I am trying to fill my world with climates as realistically as possible. In addition to climate science stuff I read on this site, I've been using these two maps of the Earth as a comparison for where climates appear in relation to the ITCZ: Pressure Systems in July

Pressure Systems in January

One thing is super confusing to me, though - the Sahara/Arabian deserts. Unlike western Australia, which is under a high-pressure area and receives no rain year-round, the Sahara and Arabia are both under the ITCZ during half the year. And, according to these maps they should be getting some rain from Atlantic winds. Why do they receive so much less rain than the African savanna?

  • $\begingroup$ I believe it is something to do with wind cells and rain shadow but I'm not certain. $\endgroup$ Commented Oct 6, 2016 at 21:44

2 Answers 2


The short answer is that your maps aren't that accurate. The ICTZ never really gets beyond ~15N, and at that latitude, its only there for a month or two. Here is a map that might be more accurate.

The ITCZ reverses direction basically as soon as it gets to its northernmost point. You can see this in the climate of N'Djamena, the capital of Chad. ITCZ rolls up that far north (12N in that case) in July, sticks around for about two months, then the place goes back to being a desert. So, while it gets a decent amount of rain for two months, it is also super hot and sunny. That is called the Sahel. So even though some areas of a map may show ITCZ over them, they might only get a month or two of rain; not enough to support savannah grass (though grass will grow in the short rainy season) making them more of a semi-desert scrubland.

Farther north, the rains never really get there at all and you get your giant ergs and wandering Tuareg.

Northern Australia has the ITCZ directly over it, but another factor is at work. It is right on the edge of a warm ocean, so when the ITCZ does show up, there are hot wet winds full of rain. So it ends up getting a lot more rain in the period that the Sahel, and then it gets cyclones as the ITCZ retreats bringing even more rain.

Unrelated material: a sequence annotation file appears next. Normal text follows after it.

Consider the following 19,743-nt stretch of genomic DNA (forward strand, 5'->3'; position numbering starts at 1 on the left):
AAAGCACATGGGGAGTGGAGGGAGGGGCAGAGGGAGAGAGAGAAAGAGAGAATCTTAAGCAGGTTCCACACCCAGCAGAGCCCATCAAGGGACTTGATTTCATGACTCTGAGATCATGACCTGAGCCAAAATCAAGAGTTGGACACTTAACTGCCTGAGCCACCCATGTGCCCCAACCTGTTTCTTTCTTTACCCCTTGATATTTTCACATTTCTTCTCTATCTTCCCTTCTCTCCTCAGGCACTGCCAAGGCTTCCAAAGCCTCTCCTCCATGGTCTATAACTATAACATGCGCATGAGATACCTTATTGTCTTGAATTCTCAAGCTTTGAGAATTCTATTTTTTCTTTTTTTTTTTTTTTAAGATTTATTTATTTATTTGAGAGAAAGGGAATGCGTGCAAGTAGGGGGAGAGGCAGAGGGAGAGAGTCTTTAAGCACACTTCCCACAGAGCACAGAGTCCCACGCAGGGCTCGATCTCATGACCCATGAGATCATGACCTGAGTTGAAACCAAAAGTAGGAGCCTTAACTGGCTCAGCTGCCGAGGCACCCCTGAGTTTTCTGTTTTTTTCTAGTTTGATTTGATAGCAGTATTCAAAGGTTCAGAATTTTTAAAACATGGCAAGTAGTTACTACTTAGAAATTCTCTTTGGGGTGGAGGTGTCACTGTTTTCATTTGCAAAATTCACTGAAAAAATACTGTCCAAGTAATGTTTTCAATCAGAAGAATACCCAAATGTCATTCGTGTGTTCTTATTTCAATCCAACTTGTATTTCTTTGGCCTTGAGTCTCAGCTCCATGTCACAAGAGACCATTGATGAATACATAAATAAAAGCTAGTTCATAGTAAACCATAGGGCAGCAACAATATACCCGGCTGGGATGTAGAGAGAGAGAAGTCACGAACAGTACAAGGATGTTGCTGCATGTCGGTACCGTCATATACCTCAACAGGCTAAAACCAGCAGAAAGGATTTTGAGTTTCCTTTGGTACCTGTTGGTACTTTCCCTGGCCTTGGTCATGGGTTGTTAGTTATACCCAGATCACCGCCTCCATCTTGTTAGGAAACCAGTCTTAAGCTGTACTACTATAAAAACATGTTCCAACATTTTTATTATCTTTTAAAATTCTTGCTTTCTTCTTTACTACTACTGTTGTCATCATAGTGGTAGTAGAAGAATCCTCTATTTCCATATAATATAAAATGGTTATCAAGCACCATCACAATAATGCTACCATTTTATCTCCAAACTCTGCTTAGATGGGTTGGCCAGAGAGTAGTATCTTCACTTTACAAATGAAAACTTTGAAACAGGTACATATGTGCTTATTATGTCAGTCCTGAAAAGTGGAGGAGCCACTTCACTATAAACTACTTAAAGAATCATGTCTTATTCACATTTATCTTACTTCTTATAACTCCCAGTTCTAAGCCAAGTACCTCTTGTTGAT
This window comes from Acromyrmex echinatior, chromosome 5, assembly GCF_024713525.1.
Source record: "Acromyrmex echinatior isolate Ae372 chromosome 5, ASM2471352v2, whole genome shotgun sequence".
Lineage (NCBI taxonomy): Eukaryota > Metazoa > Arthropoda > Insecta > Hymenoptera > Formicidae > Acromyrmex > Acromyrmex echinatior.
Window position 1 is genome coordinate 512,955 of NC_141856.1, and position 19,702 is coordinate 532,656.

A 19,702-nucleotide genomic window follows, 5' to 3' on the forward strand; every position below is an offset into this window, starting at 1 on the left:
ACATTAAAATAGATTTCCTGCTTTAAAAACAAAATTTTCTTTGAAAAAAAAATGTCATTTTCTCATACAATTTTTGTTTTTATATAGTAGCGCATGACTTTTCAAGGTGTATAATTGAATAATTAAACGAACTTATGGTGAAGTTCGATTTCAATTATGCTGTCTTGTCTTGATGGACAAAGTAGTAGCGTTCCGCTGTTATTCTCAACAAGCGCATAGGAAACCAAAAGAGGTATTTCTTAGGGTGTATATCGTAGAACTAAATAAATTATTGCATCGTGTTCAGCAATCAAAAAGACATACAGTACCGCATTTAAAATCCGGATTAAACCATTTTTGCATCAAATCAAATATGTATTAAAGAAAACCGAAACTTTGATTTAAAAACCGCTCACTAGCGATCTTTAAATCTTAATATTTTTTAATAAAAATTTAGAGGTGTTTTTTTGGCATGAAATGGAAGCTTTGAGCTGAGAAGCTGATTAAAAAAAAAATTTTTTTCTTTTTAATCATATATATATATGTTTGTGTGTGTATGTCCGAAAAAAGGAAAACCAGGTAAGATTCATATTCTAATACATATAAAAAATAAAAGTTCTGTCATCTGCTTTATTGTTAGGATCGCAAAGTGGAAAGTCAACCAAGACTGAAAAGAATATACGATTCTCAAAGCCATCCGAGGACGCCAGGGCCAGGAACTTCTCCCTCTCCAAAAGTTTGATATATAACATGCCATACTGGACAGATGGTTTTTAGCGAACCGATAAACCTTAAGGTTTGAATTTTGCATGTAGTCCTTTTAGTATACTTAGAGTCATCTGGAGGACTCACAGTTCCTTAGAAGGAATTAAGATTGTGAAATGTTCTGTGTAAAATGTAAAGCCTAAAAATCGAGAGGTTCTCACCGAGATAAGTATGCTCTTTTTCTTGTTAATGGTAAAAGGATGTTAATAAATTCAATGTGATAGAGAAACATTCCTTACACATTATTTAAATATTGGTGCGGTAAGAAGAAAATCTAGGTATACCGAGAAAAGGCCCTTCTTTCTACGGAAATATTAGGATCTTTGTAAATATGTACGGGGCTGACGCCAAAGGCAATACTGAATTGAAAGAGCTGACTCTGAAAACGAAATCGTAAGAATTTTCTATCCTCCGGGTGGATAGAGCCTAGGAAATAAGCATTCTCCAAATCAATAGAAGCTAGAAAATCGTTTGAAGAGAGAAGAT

• $\begingroup$ Saying that the ITCZ map is wrong is not an answer to the question. It's a comment to the question, somewhat explaining why the OP's expectations do not conform to reality.ITCZ is wrong, but whether it's wrong or right has nothing to do with why a desert can form outside of it, which is the question and even if it were, a correct map of the ITCZ doesn't help with the ultimate goals of the unless they can figure out how the correct version maps onto their map to use to get their actual answer. $\endgroup$
    – Durakken
    Commented Oct 7, 2016 at 0:42
  • $\begingroup$ I hate to contradict you, but it actually was quite helpful. Both of your answers were. $\endgroup$ Commented Oct 7, 2016 at 3:33

The simple gist of it is that ocean, wind, and magma currents along with physical features of a plate combined with the rotation speed, angle of the axis, and distance from the orbited star cause high and low pressure zones that are triggered when they interact to release rain in one place rather than another meaning that rainfall isn't random and doesn't fall everywhere equally. Because rain falls in some places a lot it must not fall in other places much and likewise because rain has just fallen it cannot fall again so even if the conditions are perfect in a given areas, if another area comes before it the area will have little or no rain...

Now if you want to know how to figure out how to map all this, that's a slightly different question that cuts out some of the details of that stuff so that we can generalize...And to answer that question I can either give you copy and pasted answer/tutorial from some place else or just give you the links that will help you and that's what I'll be doing, because it really is too much to ask someone to copy all the information... and also cutting it down might make you think you shouldn't go to the link to get it all right...

Also I don't fully understand all of it myself.

Have fun
- An amazing tutorial by Azelor
- Another good tutorial by Pixie
- A simple helpful explanation from an unfortunately now defunct site

  • 1
    $\begingroup$ The links are generally useful, but this doesn't really answer the specific question. $\endgroup$
    – kingledion
    Commented Oct 7, 2016 at 0:20
  • $\begingroup$ @kingledion His goal to get accurate climates which is what is done with those links. The answer to his question of "why does this happen" is only answered by explaining how the climate of a certain place has that climate. Those links provide that answer because they are about replicating accurate climates on maps. The answer is "several intersecting variable causes it to be that way, not just the single thing you posted" which is the factual answer. So I answered both, the actual question, and the underlying reason for asking. $\endgroup$
    – Durakken
    Commented Oct 7, 2016 at 0:32

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